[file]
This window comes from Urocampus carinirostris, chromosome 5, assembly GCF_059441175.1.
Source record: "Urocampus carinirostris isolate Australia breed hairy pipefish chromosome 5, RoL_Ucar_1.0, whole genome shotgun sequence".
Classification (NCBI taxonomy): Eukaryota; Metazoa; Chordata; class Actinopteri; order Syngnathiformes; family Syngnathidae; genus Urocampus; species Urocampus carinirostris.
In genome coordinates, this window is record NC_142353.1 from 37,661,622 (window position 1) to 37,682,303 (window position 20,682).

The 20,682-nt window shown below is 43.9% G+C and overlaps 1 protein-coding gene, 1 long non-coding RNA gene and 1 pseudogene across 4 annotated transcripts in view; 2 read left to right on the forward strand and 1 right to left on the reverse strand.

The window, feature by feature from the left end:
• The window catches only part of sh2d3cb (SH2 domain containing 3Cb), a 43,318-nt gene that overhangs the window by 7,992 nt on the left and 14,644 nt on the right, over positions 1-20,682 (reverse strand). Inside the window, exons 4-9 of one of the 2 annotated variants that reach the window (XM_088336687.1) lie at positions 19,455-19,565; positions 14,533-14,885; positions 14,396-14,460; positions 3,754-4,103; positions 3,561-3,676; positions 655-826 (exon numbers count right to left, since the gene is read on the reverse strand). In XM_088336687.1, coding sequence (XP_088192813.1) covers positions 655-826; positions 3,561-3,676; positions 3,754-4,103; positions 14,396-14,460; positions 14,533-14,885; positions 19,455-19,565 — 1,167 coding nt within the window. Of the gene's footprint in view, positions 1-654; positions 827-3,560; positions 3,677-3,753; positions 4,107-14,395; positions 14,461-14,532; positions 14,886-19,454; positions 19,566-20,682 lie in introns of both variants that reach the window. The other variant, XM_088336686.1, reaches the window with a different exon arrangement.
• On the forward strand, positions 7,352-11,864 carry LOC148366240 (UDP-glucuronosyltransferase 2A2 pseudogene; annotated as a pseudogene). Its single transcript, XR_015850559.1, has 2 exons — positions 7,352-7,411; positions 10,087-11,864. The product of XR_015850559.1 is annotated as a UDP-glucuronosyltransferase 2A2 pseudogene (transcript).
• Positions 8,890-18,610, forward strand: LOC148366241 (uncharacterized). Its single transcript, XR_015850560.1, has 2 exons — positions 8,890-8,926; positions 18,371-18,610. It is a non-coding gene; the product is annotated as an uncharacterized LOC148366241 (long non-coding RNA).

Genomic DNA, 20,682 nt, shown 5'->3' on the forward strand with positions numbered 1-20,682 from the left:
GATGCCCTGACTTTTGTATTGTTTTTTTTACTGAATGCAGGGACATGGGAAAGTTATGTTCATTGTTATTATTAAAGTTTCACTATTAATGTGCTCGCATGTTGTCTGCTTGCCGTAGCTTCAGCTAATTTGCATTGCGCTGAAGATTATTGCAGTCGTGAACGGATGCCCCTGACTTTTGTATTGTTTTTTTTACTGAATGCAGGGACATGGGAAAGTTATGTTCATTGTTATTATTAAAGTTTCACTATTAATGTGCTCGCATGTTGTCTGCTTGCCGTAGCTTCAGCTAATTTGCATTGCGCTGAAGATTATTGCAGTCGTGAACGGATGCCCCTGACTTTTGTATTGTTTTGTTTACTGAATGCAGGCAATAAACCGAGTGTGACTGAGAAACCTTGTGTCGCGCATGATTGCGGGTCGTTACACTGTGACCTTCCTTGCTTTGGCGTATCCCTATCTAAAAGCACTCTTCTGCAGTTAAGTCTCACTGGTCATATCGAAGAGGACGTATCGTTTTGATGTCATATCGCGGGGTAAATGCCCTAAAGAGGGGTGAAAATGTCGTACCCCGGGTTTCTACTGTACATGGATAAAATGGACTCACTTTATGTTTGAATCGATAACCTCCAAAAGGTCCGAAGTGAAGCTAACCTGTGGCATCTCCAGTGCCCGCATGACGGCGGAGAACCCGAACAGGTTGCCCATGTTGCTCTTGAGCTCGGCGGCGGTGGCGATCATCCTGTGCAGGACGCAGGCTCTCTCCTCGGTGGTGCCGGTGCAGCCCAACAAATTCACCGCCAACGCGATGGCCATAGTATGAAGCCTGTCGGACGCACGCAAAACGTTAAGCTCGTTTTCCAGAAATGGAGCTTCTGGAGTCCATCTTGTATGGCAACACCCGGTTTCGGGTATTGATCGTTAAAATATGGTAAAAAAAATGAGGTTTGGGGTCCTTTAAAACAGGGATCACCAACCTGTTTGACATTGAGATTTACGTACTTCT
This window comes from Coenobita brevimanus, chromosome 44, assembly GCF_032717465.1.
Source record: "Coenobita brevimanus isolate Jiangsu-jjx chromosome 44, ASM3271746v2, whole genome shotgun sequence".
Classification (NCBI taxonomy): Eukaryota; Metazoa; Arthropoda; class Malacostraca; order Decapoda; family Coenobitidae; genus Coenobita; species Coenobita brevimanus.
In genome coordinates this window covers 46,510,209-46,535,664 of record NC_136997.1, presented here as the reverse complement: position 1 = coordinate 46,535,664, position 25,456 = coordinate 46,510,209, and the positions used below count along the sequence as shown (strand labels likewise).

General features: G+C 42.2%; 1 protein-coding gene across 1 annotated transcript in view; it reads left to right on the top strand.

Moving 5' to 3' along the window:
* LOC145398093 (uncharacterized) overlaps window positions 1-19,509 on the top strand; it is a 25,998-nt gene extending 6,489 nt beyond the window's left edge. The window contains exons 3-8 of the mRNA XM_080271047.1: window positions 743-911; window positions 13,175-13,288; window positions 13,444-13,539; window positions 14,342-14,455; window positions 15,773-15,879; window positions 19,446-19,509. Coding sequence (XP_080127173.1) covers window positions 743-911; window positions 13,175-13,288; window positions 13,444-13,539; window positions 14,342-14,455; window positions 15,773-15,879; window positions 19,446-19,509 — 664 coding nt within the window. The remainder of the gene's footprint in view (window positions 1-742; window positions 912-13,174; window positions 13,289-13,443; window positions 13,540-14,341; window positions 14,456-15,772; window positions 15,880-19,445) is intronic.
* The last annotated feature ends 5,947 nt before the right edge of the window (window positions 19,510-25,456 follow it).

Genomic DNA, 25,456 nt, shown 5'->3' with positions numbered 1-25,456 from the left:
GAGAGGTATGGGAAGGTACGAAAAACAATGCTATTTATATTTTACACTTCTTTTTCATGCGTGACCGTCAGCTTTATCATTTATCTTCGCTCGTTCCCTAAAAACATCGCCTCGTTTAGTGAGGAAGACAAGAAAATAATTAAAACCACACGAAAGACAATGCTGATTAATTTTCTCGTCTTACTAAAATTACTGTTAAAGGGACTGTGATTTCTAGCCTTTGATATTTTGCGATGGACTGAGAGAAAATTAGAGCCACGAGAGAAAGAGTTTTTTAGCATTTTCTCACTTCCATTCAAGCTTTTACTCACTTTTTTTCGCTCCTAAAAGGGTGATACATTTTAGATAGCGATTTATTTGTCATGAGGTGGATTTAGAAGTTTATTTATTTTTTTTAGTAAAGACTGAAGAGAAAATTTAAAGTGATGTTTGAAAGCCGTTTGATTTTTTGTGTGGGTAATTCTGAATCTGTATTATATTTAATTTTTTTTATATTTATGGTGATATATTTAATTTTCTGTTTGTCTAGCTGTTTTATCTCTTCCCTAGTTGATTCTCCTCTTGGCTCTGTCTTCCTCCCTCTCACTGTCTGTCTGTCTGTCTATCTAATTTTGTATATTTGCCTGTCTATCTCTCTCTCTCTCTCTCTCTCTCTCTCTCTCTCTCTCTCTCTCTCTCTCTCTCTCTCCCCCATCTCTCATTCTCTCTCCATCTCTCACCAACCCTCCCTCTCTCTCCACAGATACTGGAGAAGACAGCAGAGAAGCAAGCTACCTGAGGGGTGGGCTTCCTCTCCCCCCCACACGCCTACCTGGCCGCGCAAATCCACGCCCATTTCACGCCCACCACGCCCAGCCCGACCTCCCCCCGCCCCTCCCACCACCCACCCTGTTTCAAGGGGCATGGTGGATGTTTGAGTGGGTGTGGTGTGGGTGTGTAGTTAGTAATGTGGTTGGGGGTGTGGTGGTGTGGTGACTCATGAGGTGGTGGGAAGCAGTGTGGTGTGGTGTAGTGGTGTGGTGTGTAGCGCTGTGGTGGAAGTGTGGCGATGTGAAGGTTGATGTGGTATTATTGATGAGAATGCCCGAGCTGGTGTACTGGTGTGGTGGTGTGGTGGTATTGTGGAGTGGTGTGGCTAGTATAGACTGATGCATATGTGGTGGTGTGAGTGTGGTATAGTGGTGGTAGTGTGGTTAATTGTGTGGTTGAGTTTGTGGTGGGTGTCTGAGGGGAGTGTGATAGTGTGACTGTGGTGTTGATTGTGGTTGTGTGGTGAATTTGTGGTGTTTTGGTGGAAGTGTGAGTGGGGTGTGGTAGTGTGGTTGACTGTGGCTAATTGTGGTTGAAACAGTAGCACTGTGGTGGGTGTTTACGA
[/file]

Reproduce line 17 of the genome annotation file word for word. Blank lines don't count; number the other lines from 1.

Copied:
Moving 5' to 3' along the window: